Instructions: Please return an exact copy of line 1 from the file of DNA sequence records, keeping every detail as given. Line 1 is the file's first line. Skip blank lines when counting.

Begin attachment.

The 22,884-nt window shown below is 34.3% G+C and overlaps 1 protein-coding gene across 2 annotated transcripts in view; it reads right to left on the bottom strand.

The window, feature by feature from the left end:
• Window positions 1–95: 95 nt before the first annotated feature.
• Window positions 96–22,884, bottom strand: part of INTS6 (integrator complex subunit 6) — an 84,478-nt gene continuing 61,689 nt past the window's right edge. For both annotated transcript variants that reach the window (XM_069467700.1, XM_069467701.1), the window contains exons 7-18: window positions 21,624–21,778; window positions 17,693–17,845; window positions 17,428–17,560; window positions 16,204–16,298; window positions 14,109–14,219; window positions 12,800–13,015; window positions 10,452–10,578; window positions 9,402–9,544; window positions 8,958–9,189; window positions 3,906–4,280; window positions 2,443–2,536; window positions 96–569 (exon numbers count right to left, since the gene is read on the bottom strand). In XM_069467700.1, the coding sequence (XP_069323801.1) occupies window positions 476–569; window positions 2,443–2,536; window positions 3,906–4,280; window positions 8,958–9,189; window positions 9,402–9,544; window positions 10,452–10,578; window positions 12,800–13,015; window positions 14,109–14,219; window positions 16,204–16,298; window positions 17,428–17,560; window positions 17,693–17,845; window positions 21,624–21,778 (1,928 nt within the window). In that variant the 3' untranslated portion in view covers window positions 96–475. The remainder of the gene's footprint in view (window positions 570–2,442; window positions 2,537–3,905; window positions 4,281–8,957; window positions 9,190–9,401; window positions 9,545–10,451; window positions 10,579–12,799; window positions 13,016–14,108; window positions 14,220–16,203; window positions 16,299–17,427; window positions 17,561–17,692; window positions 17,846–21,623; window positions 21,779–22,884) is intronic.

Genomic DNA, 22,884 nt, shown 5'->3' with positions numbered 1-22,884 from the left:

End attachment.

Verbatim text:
The 22,884-nt window shown below is 34.3% G+C and overlaps 1 protein-coding gene across 2 annotated transcripts in view; it reads right to left on the bottom strand.